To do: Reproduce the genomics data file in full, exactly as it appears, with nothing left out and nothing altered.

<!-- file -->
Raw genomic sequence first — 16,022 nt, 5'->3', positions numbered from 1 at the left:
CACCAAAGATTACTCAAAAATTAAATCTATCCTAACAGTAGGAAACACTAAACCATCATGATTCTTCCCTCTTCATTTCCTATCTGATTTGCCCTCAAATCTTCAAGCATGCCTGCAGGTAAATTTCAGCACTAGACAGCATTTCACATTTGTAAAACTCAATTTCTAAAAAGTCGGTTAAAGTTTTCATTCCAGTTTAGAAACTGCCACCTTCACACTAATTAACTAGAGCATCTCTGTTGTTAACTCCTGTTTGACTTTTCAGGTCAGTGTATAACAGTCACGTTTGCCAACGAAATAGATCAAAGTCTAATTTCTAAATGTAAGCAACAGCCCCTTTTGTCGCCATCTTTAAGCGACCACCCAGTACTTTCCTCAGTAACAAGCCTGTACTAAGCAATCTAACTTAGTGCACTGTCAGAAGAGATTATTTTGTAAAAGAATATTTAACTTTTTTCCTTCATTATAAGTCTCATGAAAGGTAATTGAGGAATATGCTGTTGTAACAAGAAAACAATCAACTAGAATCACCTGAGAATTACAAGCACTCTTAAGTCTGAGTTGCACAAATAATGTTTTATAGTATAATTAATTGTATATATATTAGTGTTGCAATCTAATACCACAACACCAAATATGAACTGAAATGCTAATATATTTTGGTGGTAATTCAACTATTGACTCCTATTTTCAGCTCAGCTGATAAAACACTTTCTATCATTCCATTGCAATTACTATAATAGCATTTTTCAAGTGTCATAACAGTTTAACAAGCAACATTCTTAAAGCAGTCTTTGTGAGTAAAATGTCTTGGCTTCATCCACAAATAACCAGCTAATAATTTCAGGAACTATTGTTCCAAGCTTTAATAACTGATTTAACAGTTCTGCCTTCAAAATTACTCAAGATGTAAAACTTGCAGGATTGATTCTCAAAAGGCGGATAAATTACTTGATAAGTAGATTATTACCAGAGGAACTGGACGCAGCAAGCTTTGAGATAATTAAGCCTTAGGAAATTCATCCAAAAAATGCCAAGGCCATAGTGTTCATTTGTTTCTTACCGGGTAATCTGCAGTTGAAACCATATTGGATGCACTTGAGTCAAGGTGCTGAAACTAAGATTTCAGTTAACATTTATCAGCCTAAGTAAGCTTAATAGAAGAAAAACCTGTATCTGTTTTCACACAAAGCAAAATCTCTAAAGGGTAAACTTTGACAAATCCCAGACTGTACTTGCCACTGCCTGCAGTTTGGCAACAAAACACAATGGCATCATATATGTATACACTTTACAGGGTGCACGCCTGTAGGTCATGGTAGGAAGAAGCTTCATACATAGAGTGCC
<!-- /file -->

Raw genomic sequence first — 16,022 nt, 5'->3', positions numbered from 1 at the left:
CACCAAAGATTACTCAAAAATTAAATCTATCCTAACAGTAGGAAACACTAAACCATCATGATTCTTCCCTCTTCATTTCCTATCTGATTTGCCCTCAAATCTTCAAGCATGCCTGCAGGTAAATTTCAGCACTAGACAGCATTTCACATTTGTAAAACTCAATTTCTAAAAAGTCGGTTAAAGTTTTCATTCCAGTTTAGAAACTGCCACCTTCACACTAATTAACTAGAGCATCTCTGTTGTTAACTCCTGTTTGACTTTTCAGGTCAGTGTATAACAGTCACGTTTGCCAACGAAATAGATCAAAGTCTAATTTCTAAATGTAAGCAACAGCCCCTTTTGTCGCCATCTTTAAGCGACCACCCAGTACTTTCCTCAGTAACAAGCCTGTACTAAGCAATCTAACTTAGTGCACTGTCAGAAGAGATTATTTTGTAAAAGAATATTTAACTTTTTTCCTTCATTATAAGTCTCATGAAAGGTAATTGAGGAATATGCTGTTGTAACAAGAAAACAATCAACTAGAATCACCTGAGAATTACAAGCACTCTTAAGTCTGAGTTGCACAAATAATGTTTTATAGTATAATTAATTGTATATATATTAGTGTTGCAATCTAATACCACAACACCAAATATGAACTGAAATGCTAATATATTTTGGTGGTAATTCAACTATTGACTCCTATTTTCAGCTCAGCTGATAAAACACTTTCTATCATTCCATTGCAATTACTATAATAGCATTTTTCAAGTGTCATAACAGTTTAACAAGCAACATTCTTAAAGCAGTCTTTGTGAGTAAAATGTCTTGGCTTCATCCACAAATAACCAGCTAATAATTTCAGGAACTATTGTTCCAAGCTTTAATAACTGATTTAACAGTTCTGCCTTCAAAATTACTCAAGATGTAAAACTTGCAGGATTGATTCTCAAAAGGCGGATAAATTACTTGATAAGTAGATTATTACCAGAGGAACTGGACGCAGCAAGCTTTGAGATAATTAAGCCTTAGGAAATTCATCCAAAAAATGCCAAGGCCATAGTGTTCATTTGTTTCTTACCGGGTAATCTGCAGTTGAAACCATATTGGATGCACTTGAGTCAAGGTGCTGAAACTAAGATTTCAGTTAACATTTATCAGCCTAAGTAAGCTTAATAGAAGAAAAACCTGTATCTGTTTTCACACAAAGCAAAATCTCTAAAGGGTAAACTTTGACAAATCCCAGACTGTACTTGCCACTGCCTGCAGTTTGGCAACAAAACACAATGGCATCATATATGTATACACTTTACAGGGTGCACGCCTGTAGGTCATGGTAGGAAGAAGCTTCATACATAGAGTGCC